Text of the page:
DRIVING INTO THE city from the Indira Gandhi International airport, you wouldn’t even notice that the capital is in the throes of an electoral contest. For, unlike, say, Mumbai, where the shanty colonies are in close proximity to the Chhatrapati Shivaji Maharaj International airport, the areas around the Delhi airport leading into the heart of Lutyens’ city were sanitised some years ago probably with an eye on the visiting heads of state. A first-time visitor to the capital on his way to a hotel on Sardar Patel Marg or in Connaught Circus can be taken in by the orderly development that he sees all around. But that is not the real Delhi. To see and feel that a fierce electoral battle is on in full steam you have to step out a few kilometres in any direction away from Lutyens’ Delhi. It is in the thousands of illegal and legal shanty colonies that a real election is on. Posters, buntings, billboards, etcetera, the usual tools of a political campaign, confront you everywhere. The outgoing Delhi Chief Minister Arvind Kejriwal of the Aam Aadmi Party (AAP) has a hoarding at all major thoroughfares with his mugshot smugly looking at you while the tagline reads, ‘Acchhe bitey paanch saal, lage raho Kejriwal.’ Clearly, the streetsmart AAP boss relies on the proverbial short memory of the people. Voters are expected to forget his egregious conduct in the first four years, what with a constant fight with the Centre, the Delhi Lieutenant Governor, the Police Commissioner and even the Delhi Chief Secretary who was summoned one midnight to the Chief Minister’s house and roughed up by Kejriwal’s trusted lieutenants. All this the voter is expected not to recall, of course, while in the polling booth. No doubt a frontrunner to retain power, Kejriwal’s winning plank, in the normal course of things ought to have been an affront to any self-respecting voter insofar as the AAP boss relies solely on freebies such as water, electricity and, belatedly, all-paid pilgrimages to various Hindu holy places for senior citizens, higher monthly stipends for imams and maulvis. Then there is the incessant publicity blitz about his having wrought a revolution in education and healthcare. Kejriwal the politician was created by 24×7 news television during the anti-corruption fast by Anna Hazare. It did not take long for the AAP leader to forsake Hazare, but news television he embraced as if his entire career depended on it. And he is not wrong because more than performance, self-publicity sustains his politics. Admittedly, he is fortunate to receive generous help from the main opposition parties. Both the Bharatiya Janata Party and the Congress, though in the fray, have failed to put their respective houses in order. Despite sweeping the last two parliamentary polls with astounding margins, the BJP has failed to nurse a credible face for its Delhi unit. There are several aspirants for the chief minister’s post but the party has entered the contest without declaring a candidate. The condition of the Congress is still worse. In the last poll, it had failed to win a single seat, polling a mere 9 per cent of the popular vote. The party is making a serious effort to win back its base which had switched en masse to the AAP in 2013, but it seems an uphill task. However, thanks to the strident anti-Citizenship (Amendment) Act (CAA) stand taken by the Congress leadership, it is quite likely that a good chunk of the minority vote may return to the party, thus hurting Kejriwal who has maintained strict silence on the CAA, though his Muslim Members of Legislative Assembly are in the forefront of the agitation. The local BJP too is banking on a partial Congress revival for winning a respectable number of seats. Despite the noisy anti-CAA protests and the continuing traffic hassles suffered daily by tens of thousands of commuters caused by the 24×7 sit-in at a crucial south Delhi-Noida junction, Kejriwal’s freebies might well trump the heightened communal polarisation. In the end, freebies coupled with megaton publicity could well win Kejriwal the February 8th poll, albeit with a somewhat reduced margin.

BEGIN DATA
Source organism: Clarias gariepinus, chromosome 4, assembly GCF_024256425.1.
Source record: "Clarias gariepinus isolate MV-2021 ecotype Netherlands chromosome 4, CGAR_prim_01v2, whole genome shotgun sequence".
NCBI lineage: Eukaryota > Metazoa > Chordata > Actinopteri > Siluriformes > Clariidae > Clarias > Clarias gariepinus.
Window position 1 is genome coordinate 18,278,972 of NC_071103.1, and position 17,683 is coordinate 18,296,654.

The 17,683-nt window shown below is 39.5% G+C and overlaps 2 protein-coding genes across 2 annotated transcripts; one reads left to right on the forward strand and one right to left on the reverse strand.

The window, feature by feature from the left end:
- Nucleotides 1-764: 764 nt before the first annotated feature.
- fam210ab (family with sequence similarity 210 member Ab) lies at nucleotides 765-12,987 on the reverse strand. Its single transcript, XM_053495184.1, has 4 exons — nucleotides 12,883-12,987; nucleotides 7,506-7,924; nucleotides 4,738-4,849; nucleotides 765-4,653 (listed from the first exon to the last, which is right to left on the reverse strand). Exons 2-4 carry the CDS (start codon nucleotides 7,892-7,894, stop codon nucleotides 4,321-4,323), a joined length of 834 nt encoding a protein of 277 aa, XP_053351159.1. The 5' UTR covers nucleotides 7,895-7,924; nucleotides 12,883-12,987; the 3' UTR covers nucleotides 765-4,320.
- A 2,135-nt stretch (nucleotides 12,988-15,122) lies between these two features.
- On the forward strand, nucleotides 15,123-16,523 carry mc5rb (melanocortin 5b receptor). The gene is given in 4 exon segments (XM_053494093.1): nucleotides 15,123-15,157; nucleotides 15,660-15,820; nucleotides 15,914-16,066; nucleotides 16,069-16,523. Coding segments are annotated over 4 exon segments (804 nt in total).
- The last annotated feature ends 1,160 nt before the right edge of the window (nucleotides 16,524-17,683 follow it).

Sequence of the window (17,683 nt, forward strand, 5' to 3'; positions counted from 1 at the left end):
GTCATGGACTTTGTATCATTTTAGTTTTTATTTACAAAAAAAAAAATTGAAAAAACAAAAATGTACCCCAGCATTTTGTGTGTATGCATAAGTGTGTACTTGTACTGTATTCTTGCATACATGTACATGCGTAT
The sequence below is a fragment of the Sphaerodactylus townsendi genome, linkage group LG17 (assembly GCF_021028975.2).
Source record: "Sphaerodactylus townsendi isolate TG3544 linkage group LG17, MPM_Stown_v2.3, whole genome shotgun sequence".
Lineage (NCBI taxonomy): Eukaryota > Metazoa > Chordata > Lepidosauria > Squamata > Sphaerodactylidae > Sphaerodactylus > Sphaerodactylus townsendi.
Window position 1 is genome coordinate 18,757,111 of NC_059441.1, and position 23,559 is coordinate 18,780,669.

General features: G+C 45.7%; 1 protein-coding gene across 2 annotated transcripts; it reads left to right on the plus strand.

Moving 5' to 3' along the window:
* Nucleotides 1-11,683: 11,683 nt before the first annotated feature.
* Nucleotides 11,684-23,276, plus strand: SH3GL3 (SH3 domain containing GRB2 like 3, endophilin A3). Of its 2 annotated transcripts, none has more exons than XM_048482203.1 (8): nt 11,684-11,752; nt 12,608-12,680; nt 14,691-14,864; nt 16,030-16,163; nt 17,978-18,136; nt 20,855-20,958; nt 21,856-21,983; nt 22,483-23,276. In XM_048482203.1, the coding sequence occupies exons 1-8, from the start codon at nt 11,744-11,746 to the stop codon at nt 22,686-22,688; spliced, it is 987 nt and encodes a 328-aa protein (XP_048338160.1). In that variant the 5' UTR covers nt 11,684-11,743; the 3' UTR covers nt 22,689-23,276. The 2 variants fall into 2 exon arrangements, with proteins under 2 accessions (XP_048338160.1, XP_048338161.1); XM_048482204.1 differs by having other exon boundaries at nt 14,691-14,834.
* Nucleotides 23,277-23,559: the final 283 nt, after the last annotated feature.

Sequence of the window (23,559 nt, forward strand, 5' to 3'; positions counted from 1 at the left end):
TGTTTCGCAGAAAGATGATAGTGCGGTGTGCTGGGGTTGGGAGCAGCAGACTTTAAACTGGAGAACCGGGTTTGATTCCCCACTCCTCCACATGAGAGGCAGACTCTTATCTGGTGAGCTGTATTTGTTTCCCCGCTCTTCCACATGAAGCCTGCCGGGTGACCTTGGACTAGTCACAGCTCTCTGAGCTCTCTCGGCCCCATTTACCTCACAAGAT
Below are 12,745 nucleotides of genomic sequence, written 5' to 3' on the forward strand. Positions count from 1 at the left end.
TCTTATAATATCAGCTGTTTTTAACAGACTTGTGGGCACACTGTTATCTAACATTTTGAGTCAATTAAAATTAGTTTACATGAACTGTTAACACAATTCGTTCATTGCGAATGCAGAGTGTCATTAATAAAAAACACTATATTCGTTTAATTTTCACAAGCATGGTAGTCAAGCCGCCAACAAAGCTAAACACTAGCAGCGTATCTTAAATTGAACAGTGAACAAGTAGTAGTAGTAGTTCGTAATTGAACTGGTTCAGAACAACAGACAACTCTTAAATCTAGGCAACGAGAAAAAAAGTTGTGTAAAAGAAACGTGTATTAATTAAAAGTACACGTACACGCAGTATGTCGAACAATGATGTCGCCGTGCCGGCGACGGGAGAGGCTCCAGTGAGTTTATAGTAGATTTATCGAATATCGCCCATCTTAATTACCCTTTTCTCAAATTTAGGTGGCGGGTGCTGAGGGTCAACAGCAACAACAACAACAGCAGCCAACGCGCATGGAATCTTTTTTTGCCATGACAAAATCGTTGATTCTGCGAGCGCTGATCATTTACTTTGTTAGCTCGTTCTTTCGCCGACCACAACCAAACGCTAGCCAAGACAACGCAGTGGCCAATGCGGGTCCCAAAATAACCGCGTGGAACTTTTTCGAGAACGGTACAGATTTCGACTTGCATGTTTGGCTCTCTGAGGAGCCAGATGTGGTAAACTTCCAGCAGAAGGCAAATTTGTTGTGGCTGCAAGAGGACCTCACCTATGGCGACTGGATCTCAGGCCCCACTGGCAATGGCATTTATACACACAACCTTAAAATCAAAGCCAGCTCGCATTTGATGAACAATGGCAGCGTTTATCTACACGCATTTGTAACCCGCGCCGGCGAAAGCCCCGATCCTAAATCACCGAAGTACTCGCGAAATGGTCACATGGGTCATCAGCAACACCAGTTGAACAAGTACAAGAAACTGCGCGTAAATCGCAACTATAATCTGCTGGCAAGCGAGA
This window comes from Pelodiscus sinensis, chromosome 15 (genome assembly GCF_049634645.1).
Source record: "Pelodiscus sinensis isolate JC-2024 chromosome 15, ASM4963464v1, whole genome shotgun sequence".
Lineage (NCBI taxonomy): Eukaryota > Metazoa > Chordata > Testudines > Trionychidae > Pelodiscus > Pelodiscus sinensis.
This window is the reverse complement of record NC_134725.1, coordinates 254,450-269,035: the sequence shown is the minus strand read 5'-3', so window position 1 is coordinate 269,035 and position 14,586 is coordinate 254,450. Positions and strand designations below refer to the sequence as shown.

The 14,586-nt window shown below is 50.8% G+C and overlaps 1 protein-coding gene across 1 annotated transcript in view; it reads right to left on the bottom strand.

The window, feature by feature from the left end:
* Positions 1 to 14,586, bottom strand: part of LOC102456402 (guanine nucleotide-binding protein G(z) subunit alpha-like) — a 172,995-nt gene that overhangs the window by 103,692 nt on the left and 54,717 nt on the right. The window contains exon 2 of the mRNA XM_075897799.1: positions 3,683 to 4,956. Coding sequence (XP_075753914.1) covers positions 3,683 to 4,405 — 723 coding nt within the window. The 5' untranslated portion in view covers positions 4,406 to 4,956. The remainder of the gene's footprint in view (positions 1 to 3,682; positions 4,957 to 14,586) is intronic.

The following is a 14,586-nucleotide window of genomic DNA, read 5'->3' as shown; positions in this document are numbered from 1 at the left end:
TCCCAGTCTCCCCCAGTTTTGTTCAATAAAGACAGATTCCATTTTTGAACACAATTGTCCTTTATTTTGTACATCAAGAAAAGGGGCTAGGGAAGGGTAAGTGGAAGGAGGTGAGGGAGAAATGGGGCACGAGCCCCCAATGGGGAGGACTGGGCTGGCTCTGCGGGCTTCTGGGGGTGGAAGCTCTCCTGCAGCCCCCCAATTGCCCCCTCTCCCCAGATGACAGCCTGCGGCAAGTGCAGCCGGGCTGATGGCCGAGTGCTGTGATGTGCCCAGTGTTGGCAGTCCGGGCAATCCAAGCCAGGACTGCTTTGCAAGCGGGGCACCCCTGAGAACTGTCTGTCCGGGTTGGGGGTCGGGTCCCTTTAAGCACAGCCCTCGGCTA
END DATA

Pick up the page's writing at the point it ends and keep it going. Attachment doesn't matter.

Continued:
A LITTLE BIRD TELLS me that a reshuffle of the Central ministry is likely in the coming weeks. It is time too. The Government sorely needs an infusion of fresh talent. A couple of names are in the air. And these must be welcome for they represent not the garden variety politicians but real professionals with credible records.